Equally, when Maria is lost forever, the Bertrams gain a new improved version of The Daughter(-in-law) in Fanny. With this event, the family is strengthened in moral worth but also in genetic ‘purity’, since she is Edmund’s cousin. Lady Bertram also gains a new improved companion when Fanny leaves, in her younger sister Susan. Like Fanny before her, 

Susan became the stationary niece […] First as a comfort to Fanny, then as an auxiliary, and last as her substitute, she was established at Mansfield

She becomes, indeed, ‘the most beloved of the two’. So by refilling all its major roles with better performers, Mansfield Park ensures not only its survival but its gradual perfection, like successive rehearsals of a play.

pug better.jpg
Lady Bertram and her pug?

This is why the theatre motif is not just interesting, but important: the theme of rehearsal and iteration towards perfection is being used to make a point about virtue. Sir Thomas’ grand realisation is that his children were badly educated: Maria’s defects are due to a failure to inculcate habits of good behaviour that required her to work at goodness. ‘He had meant them to be good, but his cares had been directed to the understanding and manners, not the disposition’: his children were taught not to practise virtue, only to play at it.

There is a puzzle here: Fanny is the most virtuous character, in the least need of moral progression. Yet this means she is the most static (the ‘stationary niece’) – sitting by the hedge while the others run around, refusing to act, disrupting the narrative as she does the theatricals with inapropos comments ‘very much to the purpose of her own feelings, if not to the conversation’. Only imperfection allows for progression, but (traditional) narrative does not work without progression. Virtue, indeed, makes for a bad narrative, which may be why so many readers respond better to Emma Woodhouse or Elizabeth Bennett, who are forced to improve themselves, banishing their pride or matchmaking tendencies, before bagging the prize (of a rich man).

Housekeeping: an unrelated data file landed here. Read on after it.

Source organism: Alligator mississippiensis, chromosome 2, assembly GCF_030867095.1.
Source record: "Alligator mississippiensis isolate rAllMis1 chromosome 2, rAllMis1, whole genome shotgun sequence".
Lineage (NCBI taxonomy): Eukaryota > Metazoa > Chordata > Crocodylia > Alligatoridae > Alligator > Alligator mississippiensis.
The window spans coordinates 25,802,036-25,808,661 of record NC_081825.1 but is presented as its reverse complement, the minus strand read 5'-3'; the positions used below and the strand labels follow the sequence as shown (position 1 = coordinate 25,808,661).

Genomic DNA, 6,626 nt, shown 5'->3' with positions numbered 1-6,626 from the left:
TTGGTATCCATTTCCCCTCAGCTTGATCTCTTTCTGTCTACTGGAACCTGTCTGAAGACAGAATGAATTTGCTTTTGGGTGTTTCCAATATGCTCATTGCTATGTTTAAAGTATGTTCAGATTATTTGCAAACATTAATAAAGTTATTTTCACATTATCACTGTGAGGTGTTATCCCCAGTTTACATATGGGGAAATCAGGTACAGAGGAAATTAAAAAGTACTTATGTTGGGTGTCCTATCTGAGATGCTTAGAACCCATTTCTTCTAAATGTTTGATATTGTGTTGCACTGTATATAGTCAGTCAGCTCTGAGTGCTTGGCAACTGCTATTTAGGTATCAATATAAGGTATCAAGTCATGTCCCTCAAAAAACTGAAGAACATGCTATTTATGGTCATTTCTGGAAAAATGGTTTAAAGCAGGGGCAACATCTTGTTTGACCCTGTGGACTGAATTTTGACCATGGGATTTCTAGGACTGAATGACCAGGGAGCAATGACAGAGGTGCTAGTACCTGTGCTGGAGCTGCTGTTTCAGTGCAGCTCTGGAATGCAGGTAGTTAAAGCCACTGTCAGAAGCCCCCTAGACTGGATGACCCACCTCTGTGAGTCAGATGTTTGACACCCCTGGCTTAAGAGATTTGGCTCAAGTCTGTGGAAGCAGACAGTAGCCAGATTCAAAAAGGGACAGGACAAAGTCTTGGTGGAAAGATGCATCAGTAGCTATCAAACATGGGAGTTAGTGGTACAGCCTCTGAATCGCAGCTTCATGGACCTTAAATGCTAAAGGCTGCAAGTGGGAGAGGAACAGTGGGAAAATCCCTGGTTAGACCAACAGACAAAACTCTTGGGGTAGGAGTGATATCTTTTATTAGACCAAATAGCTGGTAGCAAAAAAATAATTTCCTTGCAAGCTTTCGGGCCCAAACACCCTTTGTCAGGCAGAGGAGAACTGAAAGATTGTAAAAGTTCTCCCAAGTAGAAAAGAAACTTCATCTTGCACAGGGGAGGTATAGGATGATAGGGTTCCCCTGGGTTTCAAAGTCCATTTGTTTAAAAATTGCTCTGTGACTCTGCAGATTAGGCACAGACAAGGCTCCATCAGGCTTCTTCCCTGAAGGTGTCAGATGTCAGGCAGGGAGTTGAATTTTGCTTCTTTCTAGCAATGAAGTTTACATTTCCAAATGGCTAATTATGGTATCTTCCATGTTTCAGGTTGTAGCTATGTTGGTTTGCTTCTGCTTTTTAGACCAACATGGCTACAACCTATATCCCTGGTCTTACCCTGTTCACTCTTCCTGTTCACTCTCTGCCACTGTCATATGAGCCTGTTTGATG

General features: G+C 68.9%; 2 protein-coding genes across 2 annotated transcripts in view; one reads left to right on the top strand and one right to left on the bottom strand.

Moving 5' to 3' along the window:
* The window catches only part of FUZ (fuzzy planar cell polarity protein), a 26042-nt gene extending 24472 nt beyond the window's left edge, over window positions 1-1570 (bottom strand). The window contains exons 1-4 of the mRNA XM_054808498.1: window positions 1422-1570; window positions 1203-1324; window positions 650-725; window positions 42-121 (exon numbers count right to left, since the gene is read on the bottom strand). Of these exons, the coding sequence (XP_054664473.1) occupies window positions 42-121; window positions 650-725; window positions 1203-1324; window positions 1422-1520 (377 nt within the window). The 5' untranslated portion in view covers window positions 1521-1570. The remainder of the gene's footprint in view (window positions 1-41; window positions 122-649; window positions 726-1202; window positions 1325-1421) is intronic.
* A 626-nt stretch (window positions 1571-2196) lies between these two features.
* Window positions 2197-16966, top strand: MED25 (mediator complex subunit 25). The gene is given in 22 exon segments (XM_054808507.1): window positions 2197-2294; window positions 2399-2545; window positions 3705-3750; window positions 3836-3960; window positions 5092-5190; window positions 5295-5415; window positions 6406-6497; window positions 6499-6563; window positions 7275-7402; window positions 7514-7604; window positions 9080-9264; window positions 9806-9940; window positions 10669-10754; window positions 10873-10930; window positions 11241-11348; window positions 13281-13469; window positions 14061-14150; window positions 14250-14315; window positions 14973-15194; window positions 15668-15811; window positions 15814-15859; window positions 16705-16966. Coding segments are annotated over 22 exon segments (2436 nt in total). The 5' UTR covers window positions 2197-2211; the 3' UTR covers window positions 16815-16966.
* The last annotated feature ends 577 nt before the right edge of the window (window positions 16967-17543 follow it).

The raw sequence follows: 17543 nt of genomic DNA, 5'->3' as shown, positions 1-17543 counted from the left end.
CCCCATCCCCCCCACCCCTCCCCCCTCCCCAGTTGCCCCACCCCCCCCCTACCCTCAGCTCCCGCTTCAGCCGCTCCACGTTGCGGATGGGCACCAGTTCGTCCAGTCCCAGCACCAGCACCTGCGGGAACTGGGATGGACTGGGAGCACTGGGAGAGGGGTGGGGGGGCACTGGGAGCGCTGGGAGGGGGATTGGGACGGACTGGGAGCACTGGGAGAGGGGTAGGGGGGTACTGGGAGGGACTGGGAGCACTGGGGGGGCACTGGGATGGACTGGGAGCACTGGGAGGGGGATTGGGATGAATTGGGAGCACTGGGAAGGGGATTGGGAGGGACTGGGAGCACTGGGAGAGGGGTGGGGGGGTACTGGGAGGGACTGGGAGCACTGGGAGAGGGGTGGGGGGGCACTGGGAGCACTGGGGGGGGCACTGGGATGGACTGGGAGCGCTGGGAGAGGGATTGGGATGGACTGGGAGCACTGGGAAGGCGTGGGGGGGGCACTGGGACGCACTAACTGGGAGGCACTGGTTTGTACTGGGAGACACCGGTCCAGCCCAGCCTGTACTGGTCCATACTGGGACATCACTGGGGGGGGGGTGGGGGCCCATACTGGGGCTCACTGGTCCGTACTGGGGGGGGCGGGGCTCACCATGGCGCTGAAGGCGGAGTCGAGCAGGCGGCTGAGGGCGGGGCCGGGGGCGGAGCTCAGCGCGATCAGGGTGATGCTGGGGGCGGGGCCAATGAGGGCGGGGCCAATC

Maybe this is a tension – or maybe Fanny is there to point beyond the theatrical box and its contingencies of time and moral failing, as in uncharacteristic passages like this, when she goes stargazing with Edmund:

Here’s harmony! […] Here’s repose! Here’s what may leave all painting and all music behind, and what poetry only can attempt to describe. Here’s what may tranquillize every care, and lift the heart to rapture! When I look out on such a night as this, I feel as if there could be neither wickedness nor sorrow in the world; and there certainly would be less of both if the sublimity of Nature were more attended to, and people were carried more out of themselves by contemplating such a scene

A lot could probably be said about this, and I don’t want to try and wrap this up too neatly. I like it because, as with this novel’s overemphasis on moral scrupulosity, there’s a glimmer here of something more than the usual Austen: we are typically presented with a scene for contemplation (for ridicule of stupidity, or admiration of the sort of conversational dexterity Fanny does not possess); we are less typically gestured towards the ineffable sublime.